The New York Times had a story on December 29th, headlined "UN Tribunal Investigating NATO’s War in Yugoslavia." It was an AP story. The next day, Steve Erlinger had a story in the Times, "How the UN Tribunal Plays Down its Scrutiny of NATO Acts." So that suddenly Mrs. Del Ponte is no longer saying that she is going to go through with this. Quite to the contrary, she and tribunal spokesmen are saying that there is virtually no chance whatever that the tribunal prosecutor will indict NATO people. Mrs. Del Ponte issued a press release to that effect on the 30th of December. And, of course, then we had a story in yesterday’s Times saying, of course, that it’s not even a remote possibility. There is no chance of this.

But this is a very interesting turnaround in a period of four days, from saying that she would be an independent prosecutor and pursue NATO actions that are clear violations of the Geneva Conventions and that are also actions for which others have already been indicted by the tribunal, and all of the sudden saying she is not going to do this. This is interesting.

The U.S. government, of course, was very upset with the original statement, and, one suspects, they’re no longer upset.

AMY GOODMAN: Although, as the New York Times article yesterday points out, neither the White House nor Pentagon officials disputed the tribunal’s legal authority to review American and Allied involvement in the bombing.

ROBERT HAYDEN: Well, they can’t, you see. Remember that the tribunal was largely set up at American insistence. Now, it was done at a time when the U.S. was not openly involved in the wars in the former Yugoslavia, but — and certainly not at a time when NATO was mounting a massive military campaign against people in Yugoslavia. So this is one of those things that, you know, the U.S. government started this thing, which turned around and then seemed to be in a position to bite them.

Now, let me be very clear on this. I mean, I’m also a lawyer, at least an academic lawyer. And by the standards of the prosecutor’s office as already set up, there is no question but that they should be prosecuting NATO personnel, absolutely no question, because all they have to do is apply the same standards they’ve already used to indict several actors in the Balkans and from the Balkans themselves. They clearly are not prepared to do this.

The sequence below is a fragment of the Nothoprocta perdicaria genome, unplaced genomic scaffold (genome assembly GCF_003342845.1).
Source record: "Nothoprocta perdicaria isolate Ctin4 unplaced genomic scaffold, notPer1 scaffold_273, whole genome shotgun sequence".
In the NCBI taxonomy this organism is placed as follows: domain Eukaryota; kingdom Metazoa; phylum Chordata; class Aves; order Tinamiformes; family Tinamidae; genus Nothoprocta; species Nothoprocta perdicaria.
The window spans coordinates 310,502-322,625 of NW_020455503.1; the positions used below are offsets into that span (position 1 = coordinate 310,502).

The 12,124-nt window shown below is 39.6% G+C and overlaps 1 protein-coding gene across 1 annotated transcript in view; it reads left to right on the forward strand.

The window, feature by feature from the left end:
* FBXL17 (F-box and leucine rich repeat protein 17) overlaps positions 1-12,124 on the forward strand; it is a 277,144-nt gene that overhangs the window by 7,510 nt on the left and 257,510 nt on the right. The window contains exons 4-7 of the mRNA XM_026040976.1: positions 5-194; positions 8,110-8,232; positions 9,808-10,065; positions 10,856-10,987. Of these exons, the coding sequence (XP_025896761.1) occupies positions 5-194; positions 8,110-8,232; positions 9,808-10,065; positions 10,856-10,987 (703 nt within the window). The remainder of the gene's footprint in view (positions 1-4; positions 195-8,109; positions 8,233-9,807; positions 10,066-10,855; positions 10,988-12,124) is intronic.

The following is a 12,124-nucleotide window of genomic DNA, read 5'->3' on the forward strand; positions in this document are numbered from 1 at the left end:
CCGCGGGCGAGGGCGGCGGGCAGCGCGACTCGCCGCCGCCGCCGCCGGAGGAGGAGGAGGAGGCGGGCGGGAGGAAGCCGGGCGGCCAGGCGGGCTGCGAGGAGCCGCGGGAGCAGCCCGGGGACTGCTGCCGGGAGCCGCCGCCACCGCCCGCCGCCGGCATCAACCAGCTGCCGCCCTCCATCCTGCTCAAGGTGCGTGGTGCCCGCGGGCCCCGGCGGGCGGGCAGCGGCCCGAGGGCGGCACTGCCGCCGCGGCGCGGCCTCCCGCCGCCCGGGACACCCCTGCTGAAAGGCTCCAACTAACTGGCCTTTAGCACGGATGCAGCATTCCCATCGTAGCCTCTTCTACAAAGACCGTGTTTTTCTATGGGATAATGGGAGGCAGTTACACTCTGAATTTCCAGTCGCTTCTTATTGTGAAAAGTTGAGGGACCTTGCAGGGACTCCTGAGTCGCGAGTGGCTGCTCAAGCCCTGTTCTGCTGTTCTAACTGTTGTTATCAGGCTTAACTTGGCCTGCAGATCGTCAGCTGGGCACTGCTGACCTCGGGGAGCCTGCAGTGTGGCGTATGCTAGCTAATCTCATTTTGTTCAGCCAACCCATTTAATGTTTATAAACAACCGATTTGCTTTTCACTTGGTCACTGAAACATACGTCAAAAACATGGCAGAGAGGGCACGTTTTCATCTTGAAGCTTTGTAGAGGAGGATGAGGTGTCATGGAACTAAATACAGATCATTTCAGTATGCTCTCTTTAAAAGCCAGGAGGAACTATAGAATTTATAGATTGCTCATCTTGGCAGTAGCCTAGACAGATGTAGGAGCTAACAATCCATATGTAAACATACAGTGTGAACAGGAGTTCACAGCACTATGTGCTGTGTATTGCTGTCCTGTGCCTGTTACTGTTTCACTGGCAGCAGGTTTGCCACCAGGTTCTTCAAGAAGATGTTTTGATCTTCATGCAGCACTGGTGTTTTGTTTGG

Now, when the possibility was first raised, which was while the NATO bombings were going on, the question was raised to Jamie Shea — remember him, NATO’s spokesman? — and whether anyone in NATO feared indictment by the International War Crimes Tribunal, and he said, at open press conferences on the 16th and 17th of May — you can find them on the NATO website — no, NATO countries pay for the tribunal, NATO countries are the primary financiers of the tribunal, and that he did not expect anyone who was not of Yugoslav nationality to be indicted.

AMY GOODMAN: And we also have to put this in the context of not just looking back, but looking forward at something that many nations in the world have been pushing for, this international criminal tribunal that would no longer be ad hoc for particular cases, but a longstanding tribunal.

With the Pentagon leading the way, the administration contends that American soldiers could be subject to frivolous or politically motivated prosecutions in such a court. And American negotiators have demanded provisions in the court’s charter that would, in essence, give the U.S. veto power over any prosecution through its seat on the Security Council.

And even country’s allies, like Germany, have countered that the American provisions would undermine the court, and delegates have rejected them. So the U.S. has really led or been the major obstacle to setting up any kind of international court for any situation.

ROBERT HAYDEN: Well, not for any situation, just for any situation that would conceivably involve the United States. Now, the United States uses — it likes the idea of tribunals. It likes the rhetoric of law, the rhetoric of justice, and tribunals sound wonderful, right? I mean, you just had the idea of the Cambodian tribunal. You know, we’re going to go out there, we’re going to pursue evil, and since we’re a democracy, we’ll do it by law. But since that would require it being impartial — right? — they’re not really interested in this.

I mean, there’s a marvelous inconsistency between the United States saying that, you know, the International Tribunal for Yugoslavia is not a political institution, it’s a legal institution. And yet, it is afraid that an international court that might look at its own actions would be politicized. Well, they have a good reason for that. I mean, the International Tribunal for Yugoslavia is a highly political organization, and it’s directed by the United States. They can see the uses to which the rhetoric of law, the rhetoric of justice can be put, and they do not want anybody but the United States to be using them or in a position to use them.